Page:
Tuesday, December 04, 2007
Holland and Its Muslim Immigrants
On a minibus transporting researchers to a medical conference, a Dutch colleague, sitting across from me said "look a mosque with TWO minarets". A sly smirk flashed across his face as he emphasized "two", as if trying to bait me. I turned around to look. Indeed, there amidst a drab urban landscape at the edge of Rotterdam, was a humble small mosque, not particularly attractive, with a central dome framed by two small, slender minarets. Refusing to bite, I said "yes, it is Turkish in style and their mosques often have two minarets". There was no further discussion. Now, I am not one to over read what people say, but clearly his statement was pregnant with what was left unsaid. "It is bad enough that we let THEM build a mosque, but then they have to rub it in by building TWO minarets" is what he meant to say. This sentiment, in a nutshell, summarizes the state of European suspicion, paranoia and distrust towards the recent -and not so recent- Muslim immigrants. The latest manifestation of this tension is the ongoing battle over the building of mosques.
In Holland, known for a long time for its liberal policies on immigration the tide turned abruptly in 2004 when the film maker and rabid Islamophobe, Leo van Gogh, was murdered by a home grown Muslim extremist. This murder was followed by numerous acts of vandalism against the Dutch Muslim community and resulted in a palpable hardening of Dutch feelings towards immigrants and asylum seekers in general.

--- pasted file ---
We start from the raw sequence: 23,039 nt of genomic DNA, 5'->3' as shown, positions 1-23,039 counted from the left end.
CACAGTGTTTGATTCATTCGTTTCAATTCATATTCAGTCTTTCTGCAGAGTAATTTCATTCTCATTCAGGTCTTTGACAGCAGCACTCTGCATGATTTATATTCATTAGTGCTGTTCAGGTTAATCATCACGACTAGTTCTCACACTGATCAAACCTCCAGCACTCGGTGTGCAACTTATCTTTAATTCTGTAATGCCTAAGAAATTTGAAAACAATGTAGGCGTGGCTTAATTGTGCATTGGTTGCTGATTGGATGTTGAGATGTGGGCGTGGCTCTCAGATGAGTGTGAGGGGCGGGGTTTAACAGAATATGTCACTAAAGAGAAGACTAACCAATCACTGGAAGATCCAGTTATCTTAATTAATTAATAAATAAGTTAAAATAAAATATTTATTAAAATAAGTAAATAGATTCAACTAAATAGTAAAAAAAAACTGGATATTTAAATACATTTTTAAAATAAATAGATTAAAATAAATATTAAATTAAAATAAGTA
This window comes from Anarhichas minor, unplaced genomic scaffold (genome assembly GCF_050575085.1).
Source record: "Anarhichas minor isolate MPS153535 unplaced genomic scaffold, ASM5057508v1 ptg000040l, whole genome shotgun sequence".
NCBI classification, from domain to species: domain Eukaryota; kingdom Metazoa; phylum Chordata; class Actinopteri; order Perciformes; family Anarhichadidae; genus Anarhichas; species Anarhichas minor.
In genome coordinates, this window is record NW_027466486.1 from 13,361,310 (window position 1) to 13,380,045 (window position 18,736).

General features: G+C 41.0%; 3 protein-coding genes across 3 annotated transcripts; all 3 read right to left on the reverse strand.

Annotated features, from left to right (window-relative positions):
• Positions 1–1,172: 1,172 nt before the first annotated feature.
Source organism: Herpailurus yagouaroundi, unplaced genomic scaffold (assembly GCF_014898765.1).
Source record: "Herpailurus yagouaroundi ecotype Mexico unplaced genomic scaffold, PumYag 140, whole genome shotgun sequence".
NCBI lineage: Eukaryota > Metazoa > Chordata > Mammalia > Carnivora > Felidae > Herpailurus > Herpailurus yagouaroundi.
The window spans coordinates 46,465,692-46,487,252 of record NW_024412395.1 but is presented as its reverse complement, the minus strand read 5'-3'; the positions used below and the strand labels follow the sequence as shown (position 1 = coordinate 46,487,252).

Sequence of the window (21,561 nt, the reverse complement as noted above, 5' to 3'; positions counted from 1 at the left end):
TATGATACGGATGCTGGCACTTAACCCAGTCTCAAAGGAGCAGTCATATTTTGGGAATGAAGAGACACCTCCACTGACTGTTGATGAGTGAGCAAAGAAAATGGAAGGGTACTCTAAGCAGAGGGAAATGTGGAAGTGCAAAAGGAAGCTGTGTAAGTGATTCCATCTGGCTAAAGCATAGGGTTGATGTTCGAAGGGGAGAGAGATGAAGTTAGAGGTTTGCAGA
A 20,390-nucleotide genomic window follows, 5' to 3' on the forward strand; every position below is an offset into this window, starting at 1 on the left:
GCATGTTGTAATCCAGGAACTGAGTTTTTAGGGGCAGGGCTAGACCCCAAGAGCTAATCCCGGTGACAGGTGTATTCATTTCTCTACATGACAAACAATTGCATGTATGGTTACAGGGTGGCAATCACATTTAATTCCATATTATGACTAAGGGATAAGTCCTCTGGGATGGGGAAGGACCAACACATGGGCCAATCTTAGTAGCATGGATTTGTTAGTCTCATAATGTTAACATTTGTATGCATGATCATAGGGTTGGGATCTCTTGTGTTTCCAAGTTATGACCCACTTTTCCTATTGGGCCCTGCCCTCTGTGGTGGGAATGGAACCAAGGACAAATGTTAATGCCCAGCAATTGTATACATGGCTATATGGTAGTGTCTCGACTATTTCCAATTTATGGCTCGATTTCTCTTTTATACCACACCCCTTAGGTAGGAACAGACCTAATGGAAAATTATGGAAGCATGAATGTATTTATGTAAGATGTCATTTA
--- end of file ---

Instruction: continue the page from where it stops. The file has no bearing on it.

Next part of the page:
Twenty to thirty years ago as the Dutch standard of living rose, these immigrants, mostly from Morocco and Turkey, streamed in to fill a void at the bottom of the labor market. In Holland, as many Northern European countries, they were provided with housing in communities physically separated from the rest of the population. The reasoning was that the immigrants were in Holland temporarily and thus keeping them together would maintain their sense of community and cultural integrity. Or perhaps the explanation was just a cover for a covert racist attitude among the Dutch who preferred that their "guest workers" remained out of sight. Whatever the true reason, this setup created second and third generation immigrants who are alienated and disenfranchised from the rest of the Dutch society and who became easy prey for peddlers of extremist ideologies. Some in Holland lay the blame on the immigrants themselves saying they prefer living in insular communities and that their closed and conservative faith prevents them from integrating into Dutch society. Yet some of my thoughtful Dutch colleagues tell me that me that racism and anti-Muslim feelings, present long before Leo van Gogh was murdered, are also largely to blame. A job application form with an Arab or Muslim sounding name, they assure me, stands little chance of being selected regardless of qualifications.
(Photo: Leiden canal, posterized photo by AK)